Daniel Webber is a law clerk with the Institute for Justice Minnesota Chapter.
How much longer must the teachers' union continue to monopolize public funding of education before Gov. Mark Dayton recognizes that the Minneapolis public schools are incapable of giving students--especially low-income minority students--the education they deserve?
Minneapolis public schools lag the state as a whole in performance. In the 2011 Minnesota Comprehensive Assessments (MCA), 75 percent of students statewide were ranked as proficient in reading and 57 percent were ranked as proficient in math. Among students in the Minneapolis public schools, however, only 56 percent were proficient in reading and a mere 37 percent were proficient in math.
It is appalling that Minneapolis fails to educate nearly two-thirds of its students to levels of proficiency in either subject. But to anyone familiar with the state's well-documented achievement gap, it should not be surprising.
Minneapolis has more students of color than the average district, and the sad fact is that white students outperform students of color statewide. Results from the National Assessment of Education Progress, a test of reading and math periodically given to fourth- and eighth-grade students, have consistently found statistically significant differences in performance between white Minnesotans and all others. Indeed, Minnesota's achievement gap is one of the largest in the nation.
This gap has rightly prompted much debate in the educational establishment, but the debate has yet to yield results. Infusions of money and frequent changes of leadership have failed to solve the problem.
Perhaps the solution lies outside the existing public school system entirely.
Consider Hope Academy, a private, religiously affiliated K-12 school in the Phillips neighborhood of Minneapolis. Students admitted to Hope are not selected based on superior results on an entry exam; indeed, many enter its academic program several grade levels behind. The demographics of Hope's student body are similar to those of the surrounding neighborhood — 70 percent live at or near poverty level, and 78 percent are students of color. But unlike their neighbors, Hope students excel academically.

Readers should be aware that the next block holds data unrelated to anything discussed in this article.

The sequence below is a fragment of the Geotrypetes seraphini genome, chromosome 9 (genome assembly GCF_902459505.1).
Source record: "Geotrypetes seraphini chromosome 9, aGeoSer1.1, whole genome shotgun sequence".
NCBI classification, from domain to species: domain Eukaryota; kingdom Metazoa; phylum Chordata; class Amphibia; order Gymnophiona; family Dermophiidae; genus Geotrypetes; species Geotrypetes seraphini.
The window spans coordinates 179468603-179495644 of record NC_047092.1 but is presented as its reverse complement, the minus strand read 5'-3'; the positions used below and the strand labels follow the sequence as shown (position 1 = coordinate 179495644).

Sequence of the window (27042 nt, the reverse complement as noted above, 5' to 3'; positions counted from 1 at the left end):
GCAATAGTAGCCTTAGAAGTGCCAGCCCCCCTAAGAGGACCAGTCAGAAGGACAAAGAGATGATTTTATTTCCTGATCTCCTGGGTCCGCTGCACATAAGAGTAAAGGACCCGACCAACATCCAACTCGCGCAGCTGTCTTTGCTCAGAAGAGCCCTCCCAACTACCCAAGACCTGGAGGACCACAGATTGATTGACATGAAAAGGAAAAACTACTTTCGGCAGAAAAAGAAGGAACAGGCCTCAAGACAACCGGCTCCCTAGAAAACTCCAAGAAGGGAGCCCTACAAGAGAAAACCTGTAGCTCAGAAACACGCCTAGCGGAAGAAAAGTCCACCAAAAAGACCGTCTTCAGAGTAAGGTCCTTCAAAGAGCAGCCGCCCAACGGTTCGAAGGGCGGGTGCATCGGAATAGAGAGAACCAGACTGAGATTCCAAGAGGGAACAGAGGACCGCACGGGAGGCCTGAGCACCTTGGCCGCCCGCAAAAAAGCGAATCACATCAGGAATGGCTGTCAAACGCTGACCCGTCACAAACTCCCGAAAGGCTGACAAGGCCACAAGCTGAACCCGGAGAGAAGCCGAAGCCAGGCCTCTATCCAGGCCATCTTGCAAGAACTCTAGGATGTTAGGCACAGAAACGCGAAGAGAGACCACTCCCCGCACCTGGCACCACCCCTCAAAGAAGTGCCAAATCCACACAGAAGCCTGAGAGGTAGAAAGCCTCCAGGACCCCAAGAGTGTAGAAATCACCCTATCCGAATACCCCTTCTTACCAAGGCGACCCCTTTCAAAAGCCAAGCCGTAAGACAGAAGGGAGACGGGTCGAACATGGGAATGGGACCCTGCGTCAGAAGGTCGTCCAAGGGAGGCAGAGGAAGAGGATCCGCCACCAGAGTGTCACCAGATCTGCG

While only 38 percent of students at other neighborhood schools ranked as proficient on the 2011 MCA, 76 percent of Hope students did. In essence, Hope students are twice as likely as their neighbors to be well educated.
Those incredible results come surprisingly cheap. Although Minneapolis spends approximately $20,000 per student every year, Hope spends a mere $7,400 — 37 percent of the cost the public pays for every student in Minneapolis Public Schools. In other words, Hope Academy produces twice the results of public schools for about a third of the money.
Who would pay three times more for something half as good? Apparently, Gov. Dayton wants Minnesota's taxpayers to do just that. Last year, he vetoed legislation that would have provided scholarships for parents to transfer their children from failing schools in Minneapolis, St. Paul and Duluth to private schools like Hope Academy.
Fortunately, state legislators plan to give the governor another chance to enact real educational reform. Today, legislative leaders will announce plans to reintroduce various school-choice measures to support low-income families who want alternatives to failing schools. This renewed call to action is timely, as parents, students and education advocates nationwide celebrate the second annual National School Choice Week this week.
Minnesota used to be the national leader in school choice. In 1956, Gov. Orville Freeman signed into law tax relief for parents who sent their children to private schools, and Govs. Rudy Perpich and Arne Carlson expanded alternatives to traditional public education in the 1980s and '90s. Nowadays, Wisconsin, Indiana, Ohio, Arizona, Louisiana and the District of Columbia lead with more powerful school-choice programs, like opportunity scholarships.
Gov. Dayton's veto deprived low-income students of quality education, cheated taxpayers out of hundreds of millions of dollars, and cost Minnesotans a chance to once again lead the nation in educational innovation.
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